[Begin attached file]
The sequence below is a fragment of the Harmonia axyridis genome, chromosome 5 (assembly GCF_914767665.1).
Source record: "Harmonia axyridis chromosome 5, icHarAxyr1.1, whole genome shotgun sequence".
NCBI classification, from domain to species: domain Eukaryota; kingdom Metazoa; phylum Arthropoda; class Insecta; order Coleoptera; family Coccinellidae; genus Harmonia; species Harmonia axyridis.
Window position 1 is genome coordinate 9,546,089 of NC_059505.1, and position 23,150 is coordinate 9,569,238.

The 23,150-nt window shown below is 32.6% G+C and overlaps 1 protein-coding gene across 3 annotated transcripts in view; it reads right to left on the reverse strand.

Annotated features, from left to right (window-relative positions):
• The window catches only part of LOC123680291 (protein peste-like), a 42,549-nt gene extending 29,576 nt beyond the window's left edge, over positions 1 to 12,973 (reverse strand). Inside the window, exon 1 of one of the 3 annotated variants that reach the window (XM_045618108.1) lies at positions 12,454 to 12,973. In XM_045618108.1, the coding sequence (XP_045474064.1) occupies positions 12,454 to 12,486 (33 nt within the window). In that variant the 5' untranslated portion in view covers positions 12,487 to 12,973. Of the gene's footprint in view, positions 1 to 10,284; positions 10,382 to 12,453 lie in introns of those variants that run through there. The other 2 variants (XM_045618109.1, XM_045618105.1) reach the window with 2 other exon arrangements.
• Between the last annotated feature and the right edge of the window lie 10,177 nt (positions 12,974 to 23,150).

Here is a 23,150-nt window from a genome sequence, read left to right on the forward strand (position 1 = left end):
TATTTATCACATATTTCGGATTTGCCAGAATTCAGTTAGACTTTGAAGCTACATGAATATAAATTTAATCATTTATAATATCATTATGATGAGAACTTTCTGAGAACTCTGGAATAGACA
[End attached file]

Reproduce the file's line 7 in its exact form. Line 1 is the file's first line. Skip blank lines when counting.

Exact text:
• The window catches only part of LOC123680291 (protein peste-like), a 42,549-nt gene extending 29,576 nt beyond the window's left edge, over positions 1 to 12,973 (reverse strand). Inside the window, exon 1 of one of the 3 annotated variants that reach the window (XM_045618108.1) lies at positions 12,454 to 12,973. In XM_045618108.1, the coding sequence (XP_045474064.1) occupies positions 12,454 to 12,486 (33 nt within the window). In that variant the 5' untranslated portion in view covers positions 12,487 to 12,973. Of the gene's footprint in view, positions 1 to 10,284; positions 10,382 to 12,453 lie in introns of those variants that run through there. The other 2 variants (XM_045618109.1, XM_045618105.1) reach the window with 2 other exon arrangements.